ABRA Employees File Class Action Suit Against Company
Two former employees of ABRA Auto Body & Glass have filed
a class-action suit against the company alleging that it required
customer service managers (CSMs) and customer service representatives
(CSRs) to work overtime without pay and that it did so by misclassifying
these employees as "managerial," which exempted them from
overtime pay. The suit was filed on July 17, 2007, in the United
States District Court in Minnesota.
The plaintiffs, Thomas Hale and Justin Schreckenstein, claim that
as CSMs, they were required to carry a workload that could not be
completed without working more than 40 hours per week and that 50
percent of their jobs were comprised of non-managerial duties. They
allege that this occurs with CSRs as well. In addition, the plaintiffs
claim that the company failed to pay overtime compensation to CSMs
and CSRs in violation of the federal Fair Labor Standards Act (FLSA)
and applicable state laws, according to the complaint.
Hale, a Georgia resident, was employed by ABRA as a CSM from around
February 2005 through February 2006, and once again from July 2006
through November 2006. The complaint alleges that Hale consistently
worked more than 50 hours per week. Schreckenstein, also a Georgia
resident, claims he was employed by ABRA as a CSM from June 2004
up until July 2005, and again in October or November 2005, according
to the complaint, and that he also regularly worked more than 50
hours per week without compensation for the hours in excess of 40.
The plaintiffs claim that ABRA CSMs and CSRs do not perform managerial
duties, such as "significant judgement or independent decision-making,"
and that their main duties involve sales, estimates and customer
service. However, the claim notes that "ABRA takes the position
that these store managers are exempt from legal requirements to
pay them overtime because they are 'managers' or 'representatives.'"
The complaint also alleges that ABRA classified employees this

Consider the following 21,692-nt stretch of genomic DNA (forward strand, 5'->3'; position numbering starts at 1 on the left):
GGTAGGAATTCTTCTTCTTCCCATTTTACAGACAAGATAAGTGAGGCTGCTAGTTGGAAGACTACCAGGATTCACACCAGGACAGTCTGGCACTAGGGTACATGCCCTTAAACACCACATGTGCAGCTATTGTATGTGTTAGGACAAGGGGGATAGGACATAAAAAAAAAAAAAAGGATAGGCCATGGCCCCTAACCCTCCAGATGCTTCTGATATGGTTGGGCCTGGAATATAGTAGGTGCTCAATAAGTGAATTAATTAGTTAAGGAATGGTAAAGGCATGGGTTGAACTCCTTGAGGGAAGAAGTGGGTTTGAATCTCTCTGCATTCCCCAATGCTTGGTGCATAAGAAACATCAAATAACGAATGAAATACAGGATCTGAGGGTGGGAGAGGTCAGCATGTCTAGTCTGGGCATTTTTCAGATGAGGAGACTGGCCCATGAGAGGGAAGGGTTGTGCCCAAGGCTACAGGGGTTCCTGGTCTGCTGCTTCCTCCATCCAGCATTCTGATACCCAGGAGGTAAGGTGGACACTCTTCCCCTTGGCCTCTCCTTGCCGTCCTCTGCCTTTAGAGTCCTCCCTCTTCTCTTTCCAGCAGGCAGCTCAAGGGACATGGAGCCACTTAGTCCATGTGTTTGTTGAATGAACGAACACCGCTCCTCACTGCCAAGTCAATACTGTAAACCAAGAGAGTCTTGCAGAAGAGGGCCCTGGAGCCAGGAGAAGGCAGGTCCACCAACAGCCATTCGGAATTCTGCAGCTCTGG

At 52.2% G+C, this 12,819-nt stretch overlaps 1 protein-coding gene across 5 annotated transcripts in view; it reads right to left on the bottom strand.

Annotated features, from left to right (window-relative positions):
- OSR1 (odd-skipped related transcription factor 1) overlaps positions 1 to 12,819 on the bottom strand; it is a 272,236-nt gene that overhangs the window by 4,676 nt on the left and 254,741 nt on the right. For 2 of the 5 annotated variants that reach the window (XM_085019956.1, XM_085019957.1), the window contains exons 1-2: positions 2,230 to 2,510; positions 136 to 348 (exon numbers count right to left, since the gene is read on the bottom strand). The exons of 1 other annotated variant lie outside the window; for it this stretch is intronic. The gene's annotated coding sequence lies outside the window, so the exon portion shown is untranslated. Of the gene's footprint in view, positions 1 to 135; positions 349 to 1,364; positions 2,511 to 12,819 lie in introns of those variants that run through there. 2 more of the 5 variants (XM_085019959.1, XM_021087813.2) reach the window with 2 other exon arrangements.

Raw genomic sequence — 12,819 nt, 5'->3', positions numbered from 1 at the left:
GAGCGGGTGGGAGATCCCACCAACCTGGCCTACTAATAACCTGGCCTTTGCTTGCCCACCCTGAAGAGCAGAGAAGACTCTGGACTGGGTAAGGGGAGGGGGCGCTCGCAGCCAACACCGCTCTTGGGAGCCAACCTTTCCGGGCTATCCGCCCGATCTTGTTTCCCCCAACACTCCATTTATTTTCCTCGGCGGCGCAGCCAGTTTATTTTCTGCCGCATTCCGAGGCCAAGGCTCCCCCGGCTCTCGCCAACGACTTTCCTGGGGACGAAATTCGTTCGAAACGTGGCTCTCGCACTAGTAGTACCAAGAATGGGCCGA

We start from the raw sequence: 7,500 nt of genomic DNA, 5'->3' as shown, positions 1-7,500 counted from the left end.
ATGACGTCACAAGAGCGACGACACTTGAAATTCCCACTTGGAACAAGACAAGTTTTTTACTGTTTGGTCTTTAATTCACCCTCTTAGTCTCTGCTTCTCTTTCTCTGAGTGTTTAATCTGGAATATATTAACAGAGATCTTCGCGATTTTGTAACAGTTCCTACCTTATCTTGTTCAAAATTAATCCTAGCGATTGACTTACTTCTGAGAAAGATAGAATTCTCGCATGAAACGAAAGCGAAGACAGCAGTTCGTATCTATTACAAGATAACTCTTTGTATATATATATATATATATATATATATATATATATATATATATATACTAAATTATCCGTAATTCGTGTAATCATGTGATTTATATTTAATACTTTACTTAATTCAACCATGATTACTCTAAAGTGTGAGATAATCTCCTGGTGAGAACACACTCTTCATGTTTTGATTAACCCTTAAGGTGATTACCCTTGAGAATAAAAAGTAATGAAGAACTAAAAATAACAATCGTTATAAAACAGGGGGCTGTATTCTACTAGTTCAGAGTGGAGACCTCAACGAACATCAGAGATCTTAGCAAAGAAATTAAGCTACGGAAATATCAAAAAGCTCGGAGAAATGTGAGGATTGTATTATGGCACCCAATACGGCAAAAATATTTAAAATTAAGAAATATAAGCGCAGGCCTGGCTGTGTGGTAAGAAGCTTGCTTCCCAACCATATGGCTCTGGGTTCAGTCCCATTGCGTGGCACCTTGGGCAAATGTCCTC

way in an effort to increase its profits.
"Plaintiffs allege that Defendant, in order to generate millions
of dollars of net profits, has intentionally and improperly designated
ABRA CSMs and CSRs, including Plaintiffs and members of the Class,
as 'exempt' employees in order to avoid payment of overtime wages
in violation of applicable federal, state and common laws,"
says the complaint.
The plaintiffs claim that they and others who qualify to participate
in the class-action suit "are entitled to compensation for
unpaid overtime together with pre-judgment interest and liquidated
The complaint notes that CSMs and CSRs at ABRA, its subsidiaries
and affiliates at any time within the three years prior to the filing
of the complaint "through the date of the final disposition
of this action (the 'Federal FLSA Period') or limitations periods
as provided for in the applicable state wage and hourlaws and/or
regulations (the 'State Periods') that exceed the federal FLSA Period"
are eligible to participate in the class-action suit.
Joseph M. Sokolwski and Lindsay J. Zamzow of Fredrikson & Byron
P.A. in Minneapolis, who are defending ABRA in the case, filed a
request on August 20 for an extension to respond to the complaint.
An extension was granted up to and including September 4 by Janie
S. Mayeron, magistrate judge.
The plaintiffs are represented by Clayton D. Halunen of Halunen
& Associates in Minneapolis.
At press time, ABRA spokesperson Victoria Reinart said the company
was in the process of issuing a statement about the suit.
Halunen could not be reached for comment.
HERE for the full text of the complaint.
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